Millennials are more likely than any other age group to go through a mortgage broker rather than directly through a bank, research by Roy Morgan reveals.
The research found that 42.5 per cent of millennials with a mortgage five-years old or less had used a mortgage broker – a far higher proportion than any other age group.
Roy Morgan classed ‘Millennials’ as anyone born between 1976 and 1990.
In the next generation bracket ‘Generation X’, which included anyone born between 1961 and 1995, 37 per cent of people with mortgages used a mortgage broker.
The figures plummmeted in the older generations. Just over a quarter of Babyboomers (born 1946-1960) had acquired their mortgage through a mortgage broker, while just over a fifth of those born before 1946 used a broker.
Millennials were also by far the biggest market for mortgage brokers, representing 48.6 per cent of of the market.
Gen X-ers were next 38.8 per cent. Together they accounted for 87.4 per cent of the market, as the pie chart below shows.
Norman Morris, industry communications director at Roy Morgan, put the dominance of Millennials down to a “number of factors”.
“[T]his generation has grown up at a time when mortgage brokers were always there and so that they are seen as a very familiar way of acquiring a home loan.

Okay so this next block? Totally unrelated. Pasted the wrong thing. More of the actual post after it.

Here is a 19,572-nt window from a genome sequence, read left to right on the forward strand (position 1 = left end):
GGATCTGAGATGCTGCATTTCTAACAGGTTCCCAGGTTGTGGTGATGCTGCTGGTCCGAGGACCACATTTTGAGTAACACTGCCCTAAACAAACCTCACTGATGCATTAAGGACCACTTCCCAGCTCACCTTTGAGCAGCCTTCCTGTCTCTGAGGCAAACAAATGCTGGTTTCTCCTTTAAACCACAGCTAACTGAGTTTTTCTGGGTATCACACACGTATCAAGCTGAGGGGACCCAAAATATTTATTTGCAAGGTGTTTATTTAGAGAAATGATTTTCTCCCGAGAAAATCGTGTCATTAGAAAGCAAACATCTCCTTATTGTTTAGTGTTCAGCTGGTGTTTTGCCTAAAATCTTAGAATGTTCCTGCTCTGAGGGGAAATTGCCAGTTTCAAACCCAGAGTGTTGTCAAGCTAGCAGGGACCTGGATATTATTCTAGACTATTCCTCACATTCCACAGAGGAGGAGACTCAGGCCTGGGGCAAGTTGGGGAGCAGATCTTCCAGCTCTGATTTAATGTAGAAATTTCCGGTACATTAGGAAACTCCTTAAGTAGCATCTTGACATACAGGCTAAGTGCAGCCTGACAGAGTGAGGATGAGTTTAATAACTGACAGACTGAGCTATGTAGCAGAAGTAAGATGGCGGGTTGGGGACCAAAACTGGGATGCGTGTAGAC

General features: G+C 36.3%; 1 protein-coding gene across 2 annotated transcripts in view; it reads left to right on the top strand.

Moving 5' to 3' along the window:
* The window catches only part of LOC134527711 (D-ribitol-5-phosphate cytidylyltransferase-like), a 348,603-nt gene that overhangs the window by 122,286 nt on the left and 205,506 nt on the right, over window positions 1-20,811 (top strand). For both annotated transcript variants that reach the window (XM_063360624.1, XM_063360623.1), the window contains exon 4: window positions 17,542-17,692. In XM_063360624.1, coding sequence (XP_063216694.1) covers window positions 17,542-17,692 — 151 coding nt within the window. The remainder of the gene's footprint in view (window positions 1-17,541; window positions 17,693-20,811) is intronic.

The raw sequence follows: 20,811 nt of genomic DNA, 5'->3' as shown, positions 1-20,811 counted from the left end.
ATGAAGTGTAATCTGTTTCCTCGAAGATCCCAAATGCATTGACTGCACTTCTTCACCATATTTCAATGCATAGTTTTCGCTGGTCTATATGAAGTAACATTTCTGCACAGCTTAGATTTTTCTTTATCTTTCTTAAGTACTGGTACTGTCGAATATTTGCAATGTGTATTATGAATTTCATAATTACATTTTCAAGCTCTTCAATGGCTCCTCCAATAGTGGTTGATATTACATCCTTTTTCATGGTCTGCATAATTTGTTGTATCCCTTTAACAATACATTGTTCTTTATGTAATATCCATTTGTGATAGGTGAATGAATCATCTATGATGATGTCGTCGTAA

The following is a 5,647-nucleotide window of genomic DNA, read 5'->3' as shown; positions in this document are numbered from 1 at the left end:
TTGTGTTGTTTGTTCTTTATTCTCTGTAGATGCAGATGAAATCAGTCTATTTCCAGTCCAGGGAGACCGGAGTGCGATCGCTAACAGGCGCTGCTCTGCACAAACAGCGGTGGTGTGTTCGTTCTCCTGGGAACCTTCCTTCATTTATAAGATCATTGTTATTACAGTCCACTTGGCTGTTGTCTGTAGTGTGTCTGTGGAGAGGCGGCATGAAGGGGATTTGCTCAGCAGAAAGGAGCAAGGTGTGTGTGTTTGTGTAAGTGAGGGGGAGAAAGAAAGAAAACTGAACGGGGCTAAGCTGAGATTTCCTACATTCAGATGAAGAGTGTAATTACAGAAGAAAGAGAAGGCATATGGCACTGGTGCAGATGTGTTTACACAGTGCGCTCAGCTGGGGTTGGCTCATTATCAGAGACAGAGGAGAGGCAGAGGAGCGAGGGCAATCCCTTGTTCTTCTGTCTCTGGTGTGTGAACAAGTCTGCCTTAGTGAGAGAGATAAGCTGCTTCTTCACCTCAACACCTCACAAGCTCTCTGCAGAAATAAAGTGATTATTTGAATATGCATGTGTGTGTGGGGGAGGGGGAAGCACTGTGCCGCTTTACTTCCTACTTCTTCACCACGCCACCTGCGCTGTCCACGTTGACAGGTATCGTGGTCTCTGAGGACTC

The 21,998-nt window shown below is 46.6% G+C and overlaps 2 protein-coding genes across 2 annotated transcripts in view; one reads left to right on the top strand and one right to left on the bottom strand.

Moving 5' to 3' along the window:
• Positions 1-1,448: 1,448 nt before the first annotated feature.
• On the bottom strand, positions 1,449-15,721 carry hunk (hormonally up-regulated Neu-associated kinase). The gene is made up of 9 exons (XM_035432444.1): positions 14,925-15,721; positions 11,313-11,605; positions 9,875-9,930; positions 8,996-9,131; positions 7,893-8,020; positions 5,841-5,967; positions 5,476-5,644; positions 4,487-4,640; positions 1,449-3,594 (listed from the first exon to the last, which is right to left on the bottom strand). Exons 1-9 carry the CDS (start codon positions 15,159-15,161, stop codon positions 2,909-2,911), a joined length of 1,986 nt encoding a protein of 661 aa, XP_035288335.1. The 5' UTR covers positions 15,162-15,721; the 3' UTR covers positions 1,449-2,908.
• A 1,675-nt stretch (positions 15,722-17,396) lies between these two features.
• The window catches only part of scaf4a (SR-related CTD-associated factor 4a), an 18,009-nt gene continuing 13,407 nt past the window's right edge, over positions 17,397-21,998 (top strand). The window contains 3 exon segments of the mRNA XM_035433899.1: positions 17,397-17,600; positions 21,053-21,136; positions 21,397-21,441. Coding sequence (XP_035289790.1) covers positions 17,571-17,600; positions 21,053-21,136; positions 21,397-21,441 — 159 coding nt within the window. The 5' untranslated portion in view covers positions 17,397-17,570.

“This is in contrast to the older generations that they may be less likely to use them and so be more used to going directly to a bank.
“Another potential reason is that with rapidly rising house prices, combined with the fact that more millennials are likely to be first home buyers, then mortgage brokers may be seen as possibly being a way of borrowing more as they have the potential to get a better interest rate,” he said.
The big banks’ relationship with mortgage brokers came under the scrutiny of the banking royal commission in March.
Among other things, the commission heard that mortgage brokers may be encouraging homebuyers to take out larger-than-necessary loans thanks to the banks’ commission structures.